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IFS Parental Income and Childrens Smoking Behaviour: Evidence from the British Household Panel Survey Andrew Leicester Laura Blow Frank Windmeijer.

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Presentation on theme: "IFS Parental Income and Childrens Smoking Behaviour: Evidence from the British Household Panel Survey Andrew Leicester Laura Blow Frank Windmeijer."— Presentation transcript:

1 IFS Parental Income and Childrens Smoking Behaviour: Evidence from the British Household Panel Survey Andrew Leicester Laura Blow Frank Windmeijer

2 © Institute for Fiscal Studies, 2005 Child Smoking – targets Government target: Reduce proportion of children aged 11 – 15 who smoke regularly from 13% (1996) to 11% by 2005 and 9% by 2010 »Smoking Kills – A White Paper on Tobacco (1998)

3 © Institute for Fiscal Studies, 2005 Child Smoking - progress 2005 target 2010 target Source: Smoking, Drinking and Drug Use among Young People in England in 2004" (Department of Health)

4 © Institute for Fiscal Studies, 2005 Current evidence Tyas and Pederson (1998) –Literature review of determinants of youth smoking –Consider parental socioeconomic status and childrens personal income: Higher levels of parental socioeconomic variables, such as education and social class, have often been found to be inversely related to smoking status in adolescents … … young people with more spending money showed higher levels of smoking …

5 © Institute for Fiscal Studies, 2005 Further studies Soteriades and DiFranza (2003) –Study of Massachusetts teenagers –Controlling for childrens demographics and parental smoking, find: The risk of adolescent smoking increased by 28% with each step down in parental education, and by 30% for each step down in parental household income Conrad et al (1992) –Around ¼ of studies did not support an inverse relationship between parental SES and childrens smoking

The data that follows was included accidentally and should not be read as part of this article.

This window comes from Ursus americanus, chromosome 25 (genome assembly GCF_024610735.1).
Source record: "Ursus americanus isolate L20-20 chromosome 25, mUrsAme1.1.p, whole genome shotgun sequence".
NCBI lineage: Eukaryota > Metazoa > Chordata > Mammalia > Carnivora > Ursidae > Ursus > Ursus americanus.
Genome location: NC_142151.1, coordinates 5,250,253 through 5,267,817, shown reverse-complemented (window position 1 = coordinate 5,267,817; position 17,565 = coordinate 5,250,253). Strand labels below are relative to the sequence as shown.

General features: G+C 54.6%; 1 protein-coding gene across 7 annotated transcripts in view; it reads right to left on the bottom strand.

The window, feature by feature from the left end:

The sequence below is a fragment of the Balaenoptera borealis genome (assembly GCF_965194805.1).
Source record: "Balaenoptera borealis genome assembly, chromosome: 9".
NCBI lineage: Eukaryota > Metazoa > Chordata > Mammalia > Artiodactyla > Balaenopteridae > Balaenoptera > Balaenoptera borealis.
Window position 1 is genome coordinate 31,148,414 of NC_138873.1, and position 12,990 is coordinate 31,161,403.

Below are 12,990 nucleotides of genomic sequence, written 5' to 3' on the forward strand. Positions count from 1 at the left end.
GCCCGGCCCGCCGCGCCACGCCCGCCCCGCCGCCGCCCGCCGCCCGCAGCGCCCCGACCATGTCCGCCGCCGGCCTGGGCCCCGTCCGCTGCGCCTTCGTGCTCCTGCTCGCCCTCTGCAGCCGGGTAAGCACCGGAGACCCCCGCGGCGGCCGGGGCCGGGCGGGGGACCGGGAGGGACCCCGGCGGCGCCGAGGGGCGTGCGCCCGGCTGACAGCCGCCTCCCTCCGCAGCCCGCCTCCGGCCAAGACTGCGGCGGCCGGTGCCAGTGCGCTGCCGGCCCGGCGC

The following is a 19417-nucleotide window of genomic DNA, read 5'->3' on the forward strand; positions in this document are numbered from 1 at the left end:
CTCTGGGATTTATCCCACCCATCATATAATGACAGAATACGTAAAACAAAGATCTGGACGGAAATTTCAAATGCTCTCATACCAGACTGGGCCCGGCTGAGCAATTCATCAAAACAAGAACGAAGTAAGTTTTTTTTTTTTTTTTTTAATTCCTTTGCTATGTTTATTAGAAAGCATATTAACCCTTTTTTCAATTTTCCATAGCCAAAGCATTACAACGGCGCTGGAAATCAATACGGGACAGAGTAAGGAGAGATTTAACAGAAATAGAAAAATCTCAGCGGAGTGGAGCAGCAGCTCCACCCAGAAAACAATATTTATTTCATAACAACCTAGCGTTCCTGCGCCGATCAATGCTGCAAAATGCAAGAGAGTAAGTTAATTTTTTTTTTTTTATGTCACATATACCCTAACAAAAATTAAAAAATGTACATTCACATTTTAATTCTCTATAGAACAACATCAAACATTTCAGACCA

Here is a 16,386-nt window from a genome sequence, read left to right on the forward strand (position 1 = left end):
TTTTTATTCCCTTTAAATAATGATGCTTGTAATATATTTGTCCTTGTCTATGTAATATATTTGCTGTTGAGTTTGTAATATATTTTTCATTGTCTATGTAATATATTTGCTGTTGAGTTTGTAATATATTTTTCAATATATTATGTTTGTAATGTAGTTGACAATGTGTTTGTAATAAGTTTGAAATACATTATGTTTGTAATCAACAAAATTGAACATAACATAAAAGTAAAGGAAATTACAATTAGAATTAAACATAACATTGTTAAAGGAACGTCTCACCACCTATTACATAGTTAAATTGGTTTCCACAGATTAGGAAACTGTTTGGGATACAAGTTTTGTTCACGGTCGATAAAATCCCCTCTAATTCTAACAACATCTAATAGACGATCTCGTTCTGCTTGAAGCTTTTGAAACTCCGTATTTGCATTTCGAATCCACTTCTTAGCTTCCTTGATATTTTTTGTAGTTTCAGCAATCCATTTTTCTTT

6 © Institute for Fiscal Studies, 2005 Measuring effect of income How might parental income affect childrens smoking behaviour? –Higher incomes allow parents to buy circumstances conducive to lower smoking rates School, peer, neighbourhood effects? –But also allow greater consumption of all goods, including cigarettes Clear that relationship between parental income and youth smoking may be indirect Concern that we may not be able to fully observe these indirect channels

7 © Institute for Fiscal Studies, 2005 Innovations of our approach Exploit relatively under-used data from the British Youth Panel (BYP) and British Household Panel Survey (BHPS) A more direct assessment of the extent to which parental incomes are associated with youth smoking –Use sibling differences to assess possible causal effect of income on smoking –Strips out unobservable household effects that determine smoking and are correlated with income

8 © Institute for Fiscal Studies, 2005 Data British Household Panel Survey (BHPS) / British Youth Panel (BYP) –1994 to 2001 (waves 4 to 11) –BYP separate data for children aged 11 – 15 in BHPS –Data from BYP on childrens smoking and characteristics –Data from BHPS on family backgrounds, SES, income, smoking status of adults –Track children from BYP into BHPS up to age 18

9 © Institute for Fiscal Studies, 2005 Sample Sizes Number of observations Number of children Entire sample7,2882,467 Sibling sample1, Sibling sample cases where we observe two or more siblings reaching the same age at different points in time Used in sibling difference analysis later